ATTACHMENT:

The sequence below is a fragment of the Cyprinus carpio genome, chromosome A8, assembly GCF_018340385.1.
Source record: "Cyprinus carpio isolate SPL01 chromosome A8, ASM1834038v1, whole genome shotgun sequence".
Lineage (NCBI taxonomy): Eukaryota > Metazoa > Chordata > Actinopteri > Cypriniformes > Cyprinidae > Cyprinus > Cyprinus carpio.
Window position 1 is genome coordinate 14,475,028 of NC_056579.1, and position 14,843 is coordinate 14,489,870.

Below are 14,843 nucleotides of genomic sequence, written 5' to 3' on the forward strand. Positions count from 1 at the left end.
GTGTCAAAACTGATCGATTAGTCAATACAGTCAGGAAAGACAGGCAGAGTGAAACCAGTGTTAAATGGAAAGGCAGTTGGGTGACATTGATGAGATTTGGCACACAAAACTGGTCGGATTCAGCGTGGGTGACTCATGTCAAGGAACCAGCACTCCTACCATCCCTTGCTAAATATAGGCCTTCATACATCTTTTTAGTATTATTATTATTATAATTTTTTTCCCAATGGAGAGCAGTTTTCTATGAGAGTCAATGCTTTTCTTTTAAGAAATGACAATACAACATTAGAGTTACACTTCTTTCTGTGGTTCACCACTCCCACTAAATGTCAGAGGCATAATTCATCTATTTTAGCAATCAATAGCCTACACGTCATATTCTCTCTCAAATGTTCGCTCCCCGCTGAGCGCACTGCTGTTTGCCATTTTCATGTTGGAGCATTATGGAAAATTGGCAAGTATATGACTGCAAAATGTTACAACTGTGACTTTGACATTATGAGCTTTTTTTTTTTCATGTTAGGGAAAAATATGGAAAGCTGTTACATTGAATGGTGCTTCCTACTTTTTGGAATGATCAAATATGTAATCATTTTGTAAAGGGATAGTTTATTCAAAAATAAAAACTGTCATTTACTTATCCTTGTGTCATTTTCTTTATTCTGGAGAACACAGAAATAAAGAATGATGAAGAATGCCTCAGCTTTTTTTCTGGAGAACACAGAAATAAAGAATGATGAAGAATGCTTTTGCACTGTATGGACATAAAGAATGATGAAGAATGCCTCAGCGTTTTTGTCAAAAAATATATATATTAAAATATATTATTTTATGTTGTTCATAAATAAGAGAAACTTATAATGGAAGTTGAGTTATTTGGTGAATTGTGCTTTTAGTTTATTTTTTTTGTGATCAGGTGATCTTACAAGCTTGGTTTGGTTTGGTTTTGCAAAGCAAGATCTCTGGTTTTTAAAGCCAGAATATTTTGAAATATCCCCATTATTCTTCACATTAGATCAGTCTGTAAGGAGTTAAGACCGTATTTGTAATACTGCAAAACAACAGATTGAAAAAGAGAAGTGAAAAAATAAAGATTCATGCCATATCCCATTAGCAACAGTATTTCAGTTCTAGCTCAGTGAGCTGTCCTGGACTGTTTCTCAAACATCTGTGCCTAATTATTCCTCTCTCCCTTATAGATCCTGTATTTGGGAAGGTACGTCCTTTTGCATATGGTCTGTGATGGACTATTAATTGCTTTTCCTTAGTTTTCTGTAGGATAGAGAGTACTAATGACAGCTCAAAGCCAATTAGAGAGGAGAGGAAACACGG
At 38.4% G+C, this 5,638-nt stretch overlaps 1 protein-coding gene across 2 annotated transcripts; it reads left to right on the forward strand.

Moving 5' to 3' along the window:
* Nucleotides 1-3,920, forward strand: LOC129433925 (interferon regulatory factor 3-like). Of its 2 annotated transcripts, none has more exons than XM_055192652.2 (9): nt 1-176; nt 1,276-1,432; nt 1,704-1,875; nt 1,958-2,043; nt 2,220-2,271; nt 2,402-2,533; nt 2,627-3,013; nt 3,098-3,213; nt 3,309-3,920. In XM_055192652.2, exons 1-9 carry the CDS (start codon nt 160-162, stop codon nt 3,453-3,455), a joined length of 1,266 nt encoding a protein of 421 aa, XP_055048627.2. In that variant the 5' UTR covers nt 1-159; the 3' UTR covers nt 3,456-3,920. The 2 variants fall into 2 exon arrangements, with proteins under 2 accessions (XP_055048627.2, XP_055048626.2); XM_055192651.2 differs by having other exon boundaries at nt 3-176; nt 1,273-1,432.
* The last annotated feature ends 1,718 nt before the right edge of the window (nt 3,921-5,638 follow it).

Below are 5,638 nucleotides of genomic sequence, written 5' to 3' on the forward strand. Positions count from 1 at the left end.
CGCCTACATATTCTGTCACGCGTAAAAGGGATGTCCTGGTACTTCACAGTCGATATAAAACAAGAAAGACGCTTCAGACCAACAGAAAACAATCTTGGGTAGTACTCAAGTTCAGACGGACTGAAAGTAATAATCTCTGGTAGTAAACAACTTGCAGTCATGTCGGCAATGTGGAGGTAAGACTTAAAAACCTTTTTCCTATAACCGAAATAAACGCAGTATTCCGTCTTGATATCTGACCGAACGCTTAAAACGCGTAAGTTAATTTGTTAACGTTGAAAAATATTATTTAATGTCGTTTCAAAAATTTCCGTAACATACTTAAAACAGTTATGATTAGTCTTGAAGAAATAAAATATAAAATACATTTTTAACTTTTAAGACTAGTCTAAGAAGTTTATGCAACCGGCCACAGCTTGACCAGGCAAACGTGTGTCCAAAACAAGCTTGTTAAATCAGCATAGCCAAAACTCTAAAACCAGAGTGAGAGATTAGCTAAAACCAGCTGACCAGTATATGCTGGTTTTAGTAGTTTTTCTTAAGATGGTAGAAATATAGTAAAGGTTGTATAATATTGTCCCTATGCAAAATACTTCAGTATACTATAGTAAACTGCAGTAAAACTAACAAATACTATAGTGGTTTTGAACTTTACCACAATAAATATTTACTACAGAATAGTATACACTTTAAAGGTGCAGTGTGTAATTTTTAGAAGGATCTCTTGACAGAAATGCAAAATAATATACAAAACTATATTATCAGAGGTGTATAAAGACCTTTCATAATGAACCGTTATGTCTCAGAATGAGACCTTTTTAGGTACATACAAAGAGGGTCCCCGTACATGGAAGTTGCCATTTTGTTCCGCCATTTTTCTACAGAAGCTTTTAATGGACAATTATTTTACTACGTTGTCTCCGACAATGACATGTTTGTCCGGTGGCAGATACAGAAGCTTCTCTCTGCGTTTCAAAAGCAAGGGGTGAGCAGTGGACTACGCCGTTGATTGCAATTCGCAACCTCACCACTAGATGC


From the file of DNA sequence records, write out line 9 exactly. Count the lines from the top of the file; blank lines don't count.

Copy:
* Nucleotides 1-3,920, forward strand: LOC129433925 (interferon regulatory factor 3-like). Of its 2 annotated transcripts, none has more exons than XM_055192652.2 (9): nt 1-176; nt 1,276-1,432; nt 1,704-1,875; nt 1,958-2,043; nt 2,220-2,271; nt 2,402-2,533; nt 2,627-3,013; nt 3,098-3,213; nt 3,309-3,920. In XM_055192652.2, exons 1-9 carry the CDS (start codon nt 160-162, stop codon nt 3,453-3,455), a joined length of 1,266 nt encoding a protein of 421 aa, XP_055048627.2. In that variant the 5' UTR covers nt 1-159; the 3' UTR covers nt 3,456-3,920. The 2 variants fall into 2 exon arrangements, with proteins under 2 accessions (XP_055048627.2, XP_055048626.2); XM_055192651.2 differs by having other exon boundaries at nt 3-176; nt 1,273-1,432.